Explore how Shakespeare portrays the relationship between Lady Macbeth and Macbeth in act 2, scene 2.

In act 2, scene 2, Lady Macbeth seems more like Macbeth's mother than his wife. She is irritated by his abstraction and his preoccupation with morality and philosophy in the midst of an emergency. Macbeth, for his part, appears to be talking past his wife most of the time, and he is so horrified by his deed that he forgets to be afraid of her.

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Shakespeare has already established Lady Macbeth's dominance over her husband in act 1. At this point in the play, Lady Macbeth displays her first moment of weakness to the audience, though she takes good care to hide it from Macbeth. She says that she has been in the king's chamber and could have killed him herself if he had not resembled her father as he slept. All of Lady Macbeth's castigation of Macbeth in this scene should be viewed with the recollection that he nerved himself actually to kill the king, when she could not.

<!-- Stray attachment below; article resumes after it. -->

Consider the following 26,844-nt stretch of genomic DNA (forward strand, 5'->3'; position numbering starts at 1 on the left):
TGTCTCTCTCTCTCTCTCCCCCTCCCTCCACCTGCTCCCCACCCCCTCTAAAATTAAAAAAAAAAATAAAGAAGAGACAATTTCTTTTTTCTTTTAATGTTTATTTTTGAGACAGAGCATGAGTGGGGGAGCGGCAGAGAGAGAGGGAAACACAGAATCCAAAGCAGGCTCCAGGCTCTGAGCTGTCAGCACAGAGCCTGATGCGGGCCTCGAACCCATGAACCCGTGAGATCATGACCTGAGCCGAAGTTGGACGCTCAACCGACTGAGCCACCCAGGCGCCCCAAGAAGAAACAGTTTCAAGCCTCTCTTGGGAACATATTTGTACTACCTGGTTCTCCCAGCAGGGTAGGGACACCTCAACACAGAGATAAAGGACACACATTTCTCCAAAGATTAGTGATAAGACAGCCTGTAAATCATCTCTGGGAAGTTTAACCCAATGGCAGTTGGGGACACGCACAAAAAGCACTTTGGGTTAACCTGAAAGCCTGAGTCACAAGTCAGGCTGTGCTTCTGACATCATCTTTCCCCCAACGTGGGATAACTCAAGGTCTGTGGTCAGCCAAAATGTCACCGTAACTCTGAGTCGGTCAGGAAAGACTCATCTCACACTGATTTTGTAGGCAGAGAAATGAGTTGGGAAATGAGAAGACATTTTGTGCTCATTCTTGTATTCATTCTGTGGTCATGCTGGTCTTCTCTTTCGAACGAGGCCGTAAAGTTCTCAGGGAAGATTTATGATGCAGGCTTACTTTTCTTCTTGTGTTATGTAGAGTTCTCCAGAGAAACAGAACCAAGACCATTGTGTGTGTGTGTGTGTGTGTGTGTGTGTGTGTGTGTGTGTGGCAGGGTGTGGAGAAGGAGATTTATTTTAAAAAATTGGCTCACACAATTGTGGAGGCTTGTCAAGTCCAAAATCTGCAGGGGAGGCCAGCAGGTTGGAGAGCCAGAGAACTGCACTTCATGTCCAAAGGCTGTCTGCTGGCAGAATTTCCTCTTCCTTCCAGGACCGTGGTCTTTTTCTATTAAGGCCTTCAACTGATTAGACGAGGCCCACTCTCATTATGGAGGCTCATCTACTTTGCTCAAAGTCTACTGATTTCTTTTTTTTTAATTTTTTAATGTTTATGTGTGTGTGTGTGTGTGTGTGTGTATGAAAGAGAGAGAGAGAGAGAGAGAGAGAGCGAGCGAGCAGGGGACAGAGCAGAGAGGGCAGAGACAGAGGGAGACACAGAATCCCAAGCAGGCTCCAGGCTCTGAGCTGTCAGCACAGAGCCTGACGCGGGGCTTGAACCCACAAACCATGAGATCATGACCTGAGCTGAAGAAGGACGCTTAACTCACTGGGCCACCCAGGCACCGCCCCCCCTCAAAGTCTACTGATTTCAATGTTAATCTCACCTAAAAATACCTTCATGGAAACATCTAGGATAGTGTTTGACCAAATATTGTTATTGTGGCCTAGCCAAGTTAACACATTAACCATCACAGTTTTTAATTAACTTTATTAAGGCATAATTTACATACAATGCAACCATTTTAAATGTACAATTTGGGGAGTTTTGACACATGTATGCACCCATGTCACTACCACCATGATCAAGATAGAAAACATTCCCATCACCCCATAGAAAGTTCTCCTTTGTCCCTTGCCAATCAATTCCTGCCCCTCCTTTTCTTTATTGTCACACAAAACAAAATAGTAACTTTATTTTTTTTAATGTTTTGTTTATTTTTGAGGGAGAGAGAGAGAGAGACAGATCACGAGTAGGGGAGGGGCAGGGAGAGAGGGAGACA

Macbeth is nervous and distracted as he enters. Lady Macbeth tries to calm him and to persuade him to focus on the immediate practicalities of the situation, rather than the moral and philosophical implications of what he has done. She keeps telling him to stop thinking about what he has done, and she takes the daggers from him so that she can place them beside the sleeping grooms. At this point, their relationship is closer to that of mother and child than wife and husband. This is reflected in their attitudes to washing their hands. While Macbeth is convinced that "all great Neptune's ocean" will not suffice to wash away the guilt, Lady Macbeth is concerned only with the literal blood on their physical hands, admonishing him and saying, "A little water clears us of this deed." However, despite Lady Macbeth's fury, Macbeth is not cowed by her as he was in act 1. He seems to find the deed he has done so momentous and appalling that he forgets to be afraid of his wife.

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